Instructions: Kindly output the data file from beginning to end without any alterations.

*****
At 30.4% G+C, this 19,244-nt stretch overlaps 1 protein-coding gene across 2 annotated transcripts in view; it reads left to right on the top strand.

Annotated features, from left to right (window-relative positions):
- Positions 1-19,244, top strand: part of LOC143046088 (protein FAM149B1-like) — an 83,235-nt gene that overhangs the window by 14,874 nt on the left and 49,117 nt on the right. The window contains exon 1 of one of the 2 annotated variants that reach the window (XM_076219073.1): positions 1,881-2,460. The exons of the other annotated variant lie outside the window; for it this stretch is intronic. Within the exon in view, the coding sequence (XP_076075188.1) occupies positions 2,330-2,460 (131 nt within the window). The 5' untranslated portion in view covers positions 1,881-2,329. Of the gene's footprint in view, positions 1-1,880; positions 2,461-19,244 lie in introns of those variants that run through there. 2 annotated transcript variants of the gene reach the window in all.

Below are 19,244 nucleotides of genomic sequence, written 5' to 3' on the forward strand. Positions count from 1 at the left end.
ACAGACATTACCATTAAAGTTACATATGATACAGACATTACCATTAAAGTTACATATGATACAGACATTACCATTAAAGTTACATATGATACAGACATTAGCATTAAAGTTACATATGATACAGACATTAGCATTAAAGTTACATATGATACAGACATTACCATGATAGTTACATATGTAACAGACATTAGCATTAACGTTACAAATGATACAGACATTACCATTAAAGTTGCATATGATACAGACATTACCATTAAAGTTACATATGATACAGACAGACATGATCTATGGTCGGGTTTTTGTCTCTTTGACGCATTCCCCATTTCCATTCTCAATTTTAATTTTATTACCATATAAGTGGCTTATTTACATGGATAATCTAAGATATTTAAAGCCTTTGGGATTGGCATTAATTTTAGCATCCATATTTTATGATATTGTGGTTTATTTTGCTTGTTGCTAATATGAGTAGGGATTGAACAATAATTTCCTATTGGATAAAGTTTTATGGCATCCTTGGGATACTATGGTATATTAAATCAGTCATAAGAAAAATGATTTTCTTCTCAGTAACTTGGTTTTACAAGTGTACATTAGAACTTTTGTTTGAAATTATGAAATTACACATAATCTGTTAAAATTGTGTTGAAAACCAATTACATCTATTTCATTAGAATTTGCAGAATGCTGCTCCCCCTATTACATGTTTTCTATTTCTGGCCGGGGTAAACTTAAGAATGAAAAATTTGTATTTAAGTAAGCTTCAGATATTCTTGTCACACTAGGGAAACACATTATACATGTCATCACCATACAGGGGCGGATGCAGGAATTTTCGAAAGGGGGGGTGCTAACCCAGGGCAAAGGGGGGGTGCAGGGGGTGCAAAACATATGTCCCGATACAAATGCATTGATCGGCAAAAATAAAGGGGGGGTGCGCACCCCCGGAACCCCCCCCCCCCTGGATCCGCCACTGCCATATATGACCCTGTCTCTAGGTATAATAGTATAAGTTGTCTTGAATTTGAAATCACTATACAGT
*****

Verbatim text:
At 30.4% G+C, this 19,244-nt stretch overlaps 1 protein-coding gene across 2 annotated transcripts in view; it reads left to right on the top strand.

Annotated features, from left to right (window-relative positions):
- Positions 1-19,244, top strand: part of LOC143046088 (protein FAM149B1-like) — an 83,235-nt gene that overhangs the window by 14,874 nt on the left and 49,117 nt on the right. The window contains exon 1 of one of the 2 annotated variants that reach the window (XM_076219073.1): positions 1,881-2,460. The exons of the other annotated variant lie outside the window; for it this stretch is intronic. Within the exon in view, the coding sequence (XP_076075188.1) occupies positions 2,330-2,460 (131 nt within the window). The 5' untranslated portion in view covers positions 1,881-2,329. Of the gene's footprint in view, positions 1-1,880; positions 2,461-19,244 lie in introns of those variants that run through there. 2 annotated transcript variants of the gene reach the window in all.

Below are 19,244 nucleotides of genomic sequence, written 5' to 3' on the forward strand. Positions count from 1 at the left end.
ACAGACATTACCATTAAAGTTACATATGATACAGACATTACCATTAAAGTTACATATGATACAGACATTACCATTAAAGTTACATATGATACAGACATTAGCATTAAAGTTACATATGATACAGACATTAGCATTAAAGTTACATATGATACAGACATTACCATGATAGTTACATATGTAACAGACATTAGCATTAACGTTACAAATGATACAGACATTACCATTAAAGTTGCATATGATACAGACATTACCATTAAAGTTACATATGATACAGACAGACATGATCTATGGTCGGGTTTTTGTCTCTTTGACGCATTCCCCATTTCCATTCTCAATTTTAATTTTATTACCATATAAGTGGCTTATTTACATGGATAATCTAAGATATTTAAAGCCTTTGGGATTGGCATTAATTTTAGCATCCATATTTTATGATATTGTGGTTTATTTTGCTTGTTGCTAATATGAGTAGGGATTGAACAATAATTTCCTATTGGATAAAGTTTTATGGCATCCTTGGGATACTATGGTATATTAAATCAGTCATAAGAAAAATGATTTTCTTCTCAGTAACTTGGTTTTACAAGTGTACATTAGAACTTTTGTTTGAAATTATGAAATTACACATAATCTGTTAAAATTGTGTTGAAAACCAATTACATCTATTTCATTAGAATTTGCAGAATGCTGCTCCCCCTATTACATGTTTTCTATTTCTGGCCGGGGTAAACTTAAGAATGAAAAATTTGTATTTAAGTAAGCTTCAGATATTCTTGTCACACTAGGGAAACACATTATACATGTCATCACCATACAGGGGCGGATGCAGGAATTTTCGAAAGGGGGGGTGCTAACCCAGGGCAAAGGGGGGGTGCAGGGGGTGCAAAACATATGTCCCGATACAAATGCATTGATCGGCAAAAATAAAGGGGGGGTGCGCACCCCCGGAACCCCCCCCCCCCTGGATCCGCCACTGCCATATATGACCCTGTCTCTAGGTATAATAGTATAAGTTGTCTTGAATTTGAAATCACTATACAGT